The Write Stuff?
Philip Kaufman's "Quills" is a lush period piece that clearly illustrates
the old saw "the pen is mightier than the sword."
In this case, the pen - er, quill - belongs to the Marquis de Sade (Geoffrey
Rush), who's incarcerated in a Napoleon-era French insane asylum from
where, with the help of a winsome laundry maid (Kate Winslet), he writes
Madeline (Winslet), along with much of the lower class, is fascinated
and aroused by de Sade's scribblings, and she smuggles them out of the
asylum for him, passing them on to a publisher's representative and returning
to him the financial rewards of his popular prose.
The writings are scandalous to those in the upper crust, however, and
Napoleon himself is convinced to dispatch noted doctor Dr. Royer-Collard
(Michael Caine) to ensure that the Marquis is cut off from the outside
De Sade won't be kept from writing, however. He has all this stuff inside
him, bursting to get out and he refuses to be shut up. When his quills
and ink are taken away, he writes in wine, when his wine is taken away,
he writes in his own blood - and so on.
We're left to wonder if the Marquis is a truly driven writer (despite
that fact that, while popular to the mainstream, they're judged to be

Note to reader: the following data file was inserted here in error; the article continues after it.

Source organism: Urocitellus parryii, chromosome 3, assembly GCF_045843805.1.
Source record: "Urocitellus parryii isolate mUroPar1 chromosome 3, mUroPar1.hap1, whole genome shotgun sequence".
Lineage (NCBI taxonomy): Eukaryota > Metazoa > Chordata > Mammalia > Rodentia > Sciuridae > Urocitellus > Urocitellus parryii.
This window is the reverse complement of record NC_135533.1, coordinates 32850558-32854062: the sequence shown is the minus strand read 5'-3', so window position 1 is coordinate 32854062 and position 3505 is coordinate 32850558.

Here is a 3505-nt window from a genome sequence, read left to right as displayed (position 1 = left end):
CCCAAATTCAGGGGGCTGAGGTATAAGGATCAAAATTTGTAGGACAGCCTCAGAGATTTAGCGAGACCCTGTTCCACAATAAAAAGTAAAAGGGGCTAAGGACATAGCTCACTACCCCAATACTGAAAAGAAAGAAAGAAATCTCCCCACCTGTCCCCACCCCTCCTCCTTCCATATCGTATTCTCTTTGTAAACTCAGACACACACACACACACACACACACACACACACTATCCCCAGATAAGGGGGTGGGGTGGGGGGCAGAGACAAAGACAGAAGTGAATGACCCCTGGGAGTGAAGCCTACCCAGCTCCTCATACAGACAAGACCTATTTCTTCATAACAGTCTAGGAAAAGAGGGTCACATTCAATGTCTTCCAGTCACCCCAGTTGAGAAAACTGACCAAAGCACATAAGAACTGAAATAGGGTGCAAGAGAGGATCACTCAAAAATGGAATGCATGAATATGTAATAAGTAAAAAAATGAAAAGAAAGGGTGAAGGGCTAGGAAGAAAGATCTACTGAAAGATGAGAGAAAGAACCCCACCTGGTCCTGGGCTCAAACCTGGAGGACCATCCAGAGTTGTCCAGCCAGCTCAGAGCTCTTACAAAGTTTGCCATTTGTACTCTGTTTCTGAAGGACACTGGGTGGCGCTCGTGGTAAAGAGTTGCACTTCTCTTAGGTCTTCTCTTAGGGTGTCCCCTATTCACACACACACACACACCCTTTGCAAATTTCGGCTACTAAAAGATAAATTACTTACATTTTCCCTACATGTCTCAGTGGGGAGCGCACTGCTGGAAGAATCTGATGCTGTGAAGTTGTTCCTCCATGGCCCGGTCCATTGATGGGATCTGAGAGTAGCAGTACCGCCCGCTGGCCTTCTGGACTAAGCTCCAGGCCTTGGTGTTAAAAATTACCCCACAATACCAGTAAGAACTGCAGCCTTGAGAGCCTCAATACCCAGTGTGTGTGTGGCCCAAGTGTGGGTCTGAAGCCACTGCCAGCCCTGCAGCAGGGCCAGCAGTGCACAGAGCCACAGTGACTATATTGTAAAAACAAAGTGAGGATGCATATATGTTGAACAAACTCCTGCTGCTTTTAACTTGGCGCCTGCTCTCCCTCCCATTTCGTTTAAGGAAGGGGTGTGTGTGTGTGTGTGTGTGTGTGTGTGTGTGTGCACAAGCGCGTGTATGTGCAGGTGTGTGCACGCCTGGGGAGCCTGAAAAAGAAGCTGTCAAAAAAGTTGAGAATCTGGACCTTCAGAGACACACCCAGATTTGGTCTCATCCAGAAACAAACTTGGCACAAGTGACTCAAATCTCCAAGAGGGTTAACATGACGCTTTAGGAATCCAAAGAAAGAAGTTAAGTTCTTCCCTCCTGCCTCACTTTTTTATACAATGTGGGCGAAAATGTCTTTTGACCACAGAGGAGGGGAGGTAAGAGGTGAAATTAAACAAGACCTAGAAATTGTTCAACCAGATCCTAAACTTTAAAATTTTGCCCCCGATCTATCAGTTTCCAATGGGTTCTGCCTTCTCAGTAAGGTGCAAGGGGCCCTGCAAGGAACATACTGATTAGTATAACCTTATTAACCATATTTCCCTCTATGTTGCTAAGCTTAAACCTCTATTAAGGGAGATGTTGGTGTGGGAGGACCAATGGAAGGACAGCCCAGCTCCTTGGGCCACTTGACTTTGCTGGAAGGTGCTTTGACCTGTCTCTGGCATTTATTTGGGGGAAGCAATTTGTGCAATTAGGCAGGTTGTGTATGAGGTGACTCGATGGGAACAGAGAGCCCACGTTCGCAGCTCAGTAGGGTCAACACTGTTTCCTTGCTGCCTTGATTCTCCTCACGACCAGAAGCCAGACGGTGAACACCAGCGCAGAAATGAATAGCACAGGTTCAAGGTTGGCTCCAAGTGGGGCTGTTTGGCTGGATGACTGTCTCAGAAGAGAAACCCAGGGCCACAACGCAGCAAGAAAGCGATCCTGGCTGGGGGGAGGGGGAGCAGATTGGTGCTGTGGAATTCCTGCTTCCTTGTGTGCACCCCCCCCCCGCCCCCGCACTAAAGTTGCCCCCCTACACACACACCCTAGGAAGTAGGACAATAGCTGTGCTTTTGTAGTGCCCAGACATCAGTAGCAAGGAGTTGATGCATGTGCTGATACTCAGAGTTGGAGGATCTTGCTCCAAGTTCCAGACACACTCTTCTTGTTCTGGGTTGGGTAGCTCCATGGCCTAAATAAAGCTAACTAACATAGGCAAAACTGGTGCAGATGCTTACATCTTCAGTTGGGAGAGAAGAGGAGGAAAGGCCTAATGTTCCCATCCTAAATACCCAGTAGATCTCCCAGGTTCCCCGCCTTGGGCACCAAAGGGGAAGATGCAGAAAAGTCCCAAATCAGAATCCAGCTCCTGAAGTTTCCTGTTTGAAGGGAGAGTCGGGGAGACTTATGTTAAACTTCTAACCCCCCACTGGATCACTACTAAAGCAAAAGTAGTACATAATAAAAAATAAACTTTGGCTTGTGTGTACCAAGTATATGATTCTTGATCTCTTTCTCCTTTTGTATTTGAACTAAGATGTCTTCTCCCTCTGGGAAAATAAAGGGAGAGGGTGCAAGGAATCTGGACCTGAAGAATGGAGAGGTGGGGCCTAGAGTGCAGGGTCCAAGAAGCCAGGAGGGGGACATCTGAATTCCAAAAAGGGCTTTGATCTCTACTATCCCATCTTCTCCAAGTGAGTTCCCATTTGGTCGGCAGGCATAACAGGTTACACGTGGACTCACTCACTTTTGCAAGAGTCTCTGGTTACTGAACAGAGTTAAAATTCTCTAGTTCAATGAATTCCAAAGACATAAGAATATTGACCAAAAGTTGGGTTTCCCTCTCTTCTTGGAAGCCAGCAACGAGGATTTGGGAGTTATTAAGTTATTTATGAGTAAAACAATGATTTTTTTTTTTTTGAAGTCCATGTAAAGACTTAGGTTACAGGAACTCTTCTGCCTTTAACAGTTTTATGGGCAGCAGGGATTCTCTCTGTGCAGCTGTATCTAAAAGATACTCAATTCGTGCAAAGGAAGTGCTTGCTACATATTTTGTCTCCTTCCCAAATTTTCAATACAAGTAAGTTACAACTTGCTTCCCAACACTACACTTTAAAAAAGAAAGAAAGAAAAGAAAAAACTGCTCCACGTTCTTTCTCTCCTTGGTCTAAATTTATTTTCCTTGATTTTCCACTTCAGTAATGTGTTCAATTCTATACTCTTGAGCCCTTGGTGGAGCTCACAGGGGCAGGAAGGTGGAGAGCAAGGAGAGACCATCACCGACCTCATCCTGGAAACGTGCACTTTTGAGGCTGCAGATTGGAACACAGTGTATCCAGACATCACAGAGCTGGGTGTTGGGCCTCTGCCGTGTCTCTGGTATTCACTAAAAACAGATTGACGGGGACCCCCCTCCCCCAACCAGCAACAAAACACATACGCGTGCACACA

of very poor written quality) or is just a man who likes to poke the establishment
in the eye with a pointy stick. This question is never really answered,
and that's okay. There's plenty of other stuff going on to keep the audience
thinking, interested, and more than a little shocked.
In the end, the film is basically about freedom of expression, but it
isn't a blanket endorsement of it: as with any freedom, this one comes
with a price tag.
Rush was nominated for the Best Actor Oscar for his performance as the
not-as-mad-as-made-out Marquis, and he deserved it. Winslet is also very
good as the laundry maid whose experiences with de Sade are her escape
from her mundane real life. Caine turns in his usual journeyman performance
as the hypocritical doctor, and Joaquin Phoenix is excellent as Abbe Coulmier,
the catholic monk who runs the asylum and, though he lusts and longs for
the delicious Madeline, never allows his body to take control of his soul.
Quills isn't really a pleasant or fun movie, but it's definitely intriguing
and it sweeps you along to its rather painful climax. The period is captured
very well, too, thanks in no small part to its Oscar-nominated Art Direction.
The DVD is in anamorphic widescreen, 16x9 TV compatible, with Dolby Digital
5.1 audio. The video and audio quality are excellent. There isn't a lot
of surround sound information, though when it's used it's very effective
- especially Kaufman's trick of putting an annoying buzz in the rear speakers
at certain times when he wants to make you squirm.
Extras include a screenwriter's commentary, three featurettes, a gallery
of still pictures, as well as the trailers and TV spot.
Quills, from 20th Century Fox Home Video
124 min. widescreen (1.85:1), 16x9 compatible, Dolby Digital 5.1
Starring Geoffrey Rush, Kate Winslet, Joaquin Phoenix, Michael Caine
Produced by Julia Chasman, Nick Wechsler, Peter Kaufman
Written by Doug Wright, Directed by Philip Kaufman.
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